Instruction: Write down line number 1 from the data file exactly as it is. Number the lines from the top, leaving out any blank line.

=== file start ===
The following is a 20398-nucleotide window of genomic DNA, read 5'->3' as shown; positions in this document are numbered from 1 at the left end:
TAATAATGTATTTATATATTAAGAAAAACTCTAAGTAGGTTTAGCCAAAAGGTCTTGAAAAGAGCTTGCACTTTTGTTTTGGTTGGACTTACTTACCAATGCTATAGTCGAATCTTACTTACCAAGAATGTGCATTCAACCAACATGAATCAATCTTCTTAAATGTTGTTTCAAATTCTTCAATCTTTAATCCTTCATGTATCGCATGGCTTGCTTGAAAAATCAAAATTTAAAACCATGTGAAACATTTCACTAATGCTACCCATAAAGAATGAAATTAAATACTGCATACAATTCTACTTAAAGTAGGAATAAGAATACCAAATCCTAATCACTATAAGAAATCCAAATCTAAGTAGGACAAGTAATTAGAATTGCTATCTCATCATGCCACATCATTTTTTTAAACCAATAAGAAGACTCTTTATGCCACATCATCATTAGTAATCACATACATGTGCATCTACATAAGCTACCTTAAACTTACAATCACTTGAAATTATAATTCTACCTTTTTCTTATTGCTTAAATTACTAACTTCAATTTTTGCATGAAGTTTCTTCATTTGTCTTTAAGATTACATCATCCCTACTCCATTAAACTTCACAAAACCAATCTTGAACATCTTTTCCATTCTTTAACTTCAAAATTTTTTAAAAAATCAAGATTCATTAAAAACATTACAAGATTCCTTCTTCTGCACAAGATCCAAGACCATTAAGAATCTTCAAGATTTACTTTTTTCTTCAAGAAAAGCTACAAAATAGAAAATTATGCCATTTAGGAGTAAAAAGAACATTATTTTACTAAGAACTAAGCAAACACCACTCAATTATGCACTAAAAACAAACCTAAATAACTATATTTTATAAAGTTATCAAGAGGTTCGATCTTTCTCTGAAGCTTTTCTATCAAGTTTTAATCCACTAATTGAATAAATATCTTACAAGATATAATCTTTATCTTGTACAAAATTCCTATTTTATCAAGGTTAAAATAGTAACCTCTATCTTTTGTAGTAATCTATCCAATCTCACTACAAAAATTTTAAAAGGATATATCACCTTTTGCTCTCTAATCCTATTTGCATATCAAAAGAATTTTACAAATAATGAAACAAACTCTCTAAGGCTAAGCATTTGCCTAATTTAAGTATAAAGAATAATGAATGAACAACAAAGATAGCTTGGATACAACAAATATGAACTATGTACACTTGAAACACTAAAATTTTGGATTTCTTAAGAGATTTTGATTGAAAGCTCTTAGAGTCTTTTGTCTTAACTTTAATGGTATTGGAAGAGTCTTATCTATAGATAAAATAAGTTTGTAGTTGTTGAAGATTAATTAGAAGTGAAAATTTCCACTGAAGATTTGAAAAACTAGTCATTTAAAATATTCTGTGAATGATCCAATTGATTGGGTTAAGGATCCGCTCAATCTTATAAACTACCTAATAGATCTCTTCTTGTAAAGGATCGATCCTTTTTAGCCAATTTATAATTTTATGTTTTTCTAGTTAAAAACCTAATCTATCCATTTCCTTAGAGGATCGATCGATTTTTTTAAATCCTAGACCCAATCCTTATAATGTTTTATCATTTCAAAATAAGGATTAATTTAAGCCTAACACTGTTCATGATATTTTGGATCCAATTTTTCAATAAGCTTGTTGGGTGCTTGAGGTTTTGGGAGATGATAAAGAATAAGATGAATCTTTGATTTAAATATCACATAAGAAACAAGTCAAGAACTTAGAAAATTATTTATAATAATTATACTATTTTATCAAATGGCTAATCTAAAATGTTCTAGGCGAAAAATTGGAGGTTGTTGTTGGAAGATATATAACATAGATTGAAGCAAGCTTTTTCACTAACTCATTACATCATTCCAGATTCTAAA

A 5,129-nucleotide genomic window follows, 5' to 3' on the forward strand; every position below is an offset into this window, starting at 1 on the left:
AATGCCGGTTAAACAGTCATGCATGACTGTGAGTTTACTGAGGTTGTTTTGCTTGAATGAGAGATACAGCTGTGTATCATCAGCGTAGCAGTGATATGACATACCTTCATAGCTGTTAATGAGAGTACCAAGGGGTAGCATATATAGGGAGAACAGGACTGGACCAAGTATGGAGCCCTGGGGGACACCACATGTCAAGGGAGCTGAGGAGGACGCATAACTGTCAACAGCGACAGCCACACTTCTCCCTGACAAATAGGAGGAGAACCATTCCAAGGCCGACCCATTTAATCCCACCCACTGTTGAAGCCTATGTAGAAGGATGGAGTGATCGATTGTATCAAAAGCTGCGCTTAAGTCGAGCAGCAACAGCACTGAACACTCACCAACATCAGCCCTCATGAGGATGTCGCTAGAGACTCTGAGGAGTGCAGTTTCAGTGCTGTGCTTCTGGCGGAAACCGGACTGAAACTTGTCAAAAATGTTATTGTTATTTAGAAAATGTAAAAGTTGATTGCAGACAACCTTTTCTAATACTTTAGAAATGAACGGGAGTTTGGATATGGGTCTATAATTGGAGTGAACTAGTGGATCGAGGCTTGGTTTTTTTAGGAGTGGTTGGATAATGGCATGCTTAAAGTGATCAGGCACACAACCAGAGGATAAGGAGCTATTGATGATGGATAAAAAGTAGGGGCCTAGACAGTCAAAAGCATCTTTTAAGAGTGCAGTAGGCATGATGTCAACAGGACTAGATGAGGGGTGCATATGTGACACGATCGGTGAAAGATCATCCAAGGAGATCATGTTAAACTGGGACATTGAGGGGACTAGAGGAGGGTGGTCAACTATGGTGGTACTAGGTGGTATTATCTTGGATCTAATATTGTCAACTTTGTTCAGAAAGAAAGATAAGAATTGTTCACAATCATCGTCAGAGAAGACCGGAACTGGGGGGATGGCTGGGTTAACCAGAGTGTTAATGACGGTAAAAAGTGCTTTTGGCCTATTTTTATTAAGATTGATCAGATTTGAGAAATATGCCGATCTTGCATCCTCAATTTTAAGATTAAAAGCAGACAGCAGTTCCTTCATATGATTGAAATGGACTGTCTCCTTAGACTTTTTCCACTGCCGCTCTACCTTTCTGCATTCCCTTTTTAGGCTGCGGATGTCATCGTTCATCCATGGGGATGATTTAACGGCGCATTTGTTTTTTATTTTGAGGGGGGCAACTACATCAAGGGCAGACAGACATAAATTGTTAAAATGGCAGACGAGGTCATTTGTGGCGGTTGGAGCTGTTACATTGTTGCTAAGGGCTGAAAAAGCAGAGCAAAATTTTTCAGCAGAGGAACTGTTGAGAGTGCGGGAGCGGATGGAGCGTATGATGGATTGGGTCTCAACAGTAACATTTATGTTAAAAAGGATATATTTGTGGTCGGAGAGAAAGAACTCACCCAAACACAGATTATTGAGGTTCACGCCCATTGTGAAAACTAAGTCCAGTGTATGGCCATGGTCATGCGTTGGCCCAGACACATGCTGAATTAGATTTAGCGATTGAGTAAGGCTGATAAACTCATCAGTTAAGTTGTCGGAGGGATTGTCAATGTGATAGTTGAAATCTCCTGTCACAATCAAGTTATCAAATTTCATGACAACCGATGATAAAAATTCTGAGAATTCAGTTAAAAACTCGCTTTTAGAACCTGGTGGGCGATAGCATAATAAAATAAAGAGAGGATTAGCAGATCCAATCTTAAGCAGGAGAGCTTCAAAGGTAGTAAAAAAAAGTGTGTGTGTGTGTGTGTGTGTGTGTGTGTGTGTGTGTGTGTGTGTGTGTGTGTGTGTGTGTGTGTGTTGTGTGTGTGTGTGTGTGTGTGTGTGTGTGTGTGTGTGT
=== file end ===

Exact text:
The following is a 20398-nucleotide window of genomic DNA, read 5'->3' as shown; positions in this document are numbered from 1 at the left end: